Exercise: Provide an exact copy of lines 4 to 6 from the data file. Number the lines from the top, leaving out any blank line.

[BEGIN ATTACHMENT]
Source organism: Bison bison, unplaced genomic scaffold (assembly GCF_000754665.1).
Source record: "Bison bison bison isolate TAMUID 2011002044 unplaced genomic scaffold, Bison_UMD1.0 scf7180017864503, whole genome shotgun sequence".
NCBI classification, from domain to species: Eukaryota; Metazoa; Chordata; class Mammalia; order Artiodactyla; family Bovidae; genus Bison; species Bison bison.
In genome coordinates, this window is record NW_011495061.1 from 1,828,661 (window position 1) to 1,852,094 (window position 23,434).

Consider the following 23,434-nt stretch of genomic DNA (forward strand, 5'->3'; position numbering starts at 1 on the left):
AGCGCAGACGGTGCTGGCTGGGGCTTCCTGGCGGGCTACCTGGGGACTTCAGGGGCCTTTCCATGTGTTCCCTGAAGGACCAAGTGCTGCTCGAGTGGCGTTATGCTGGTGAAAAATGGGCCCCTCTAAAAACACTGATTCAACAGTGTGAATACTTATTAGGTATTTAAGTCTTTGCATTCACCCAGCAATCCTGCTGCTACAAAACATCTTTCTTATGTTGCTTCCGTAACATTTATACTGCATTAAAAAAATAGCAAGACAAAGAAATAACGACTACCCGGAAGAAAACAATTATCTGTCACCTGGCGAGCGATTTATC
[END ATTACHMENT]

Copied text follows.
In genome coordinates, this window is record NW_011495061.1 from 1,828,661 (window position 1) to 1,852,094 (window position 23,434).

Consider the following 23,434-nt stretch of genomic DNA (forward strand, 5'->3'; position numbering starts at 1 on the left):
AGCGCAGACGGTGCTGGCTGGGGCTTCCTGGCGGGCTACCTGGGGACTTCAGGGGCCTTTCCATGTGTTCCCTGAAGGACCAAGTGCTGCTCGAGTGGCGTTATGCTGGTGAAAAATGGGCCCCTCTAAAAACACTGATTCAACAGTGTGAATACTTATTAGGTATTTAAGTCTTTGCATTCACCCAGCAATCCTGCTGCTACAAAACATCTTTCTTATGTTGCTTCCGTAACATTTATACTGCATTAAAAAAATAGCAAGACAAAGAAATAACGACTACCCGGAAGAAAACAATTATCTGTCACCTGGCGAGCGATTTATC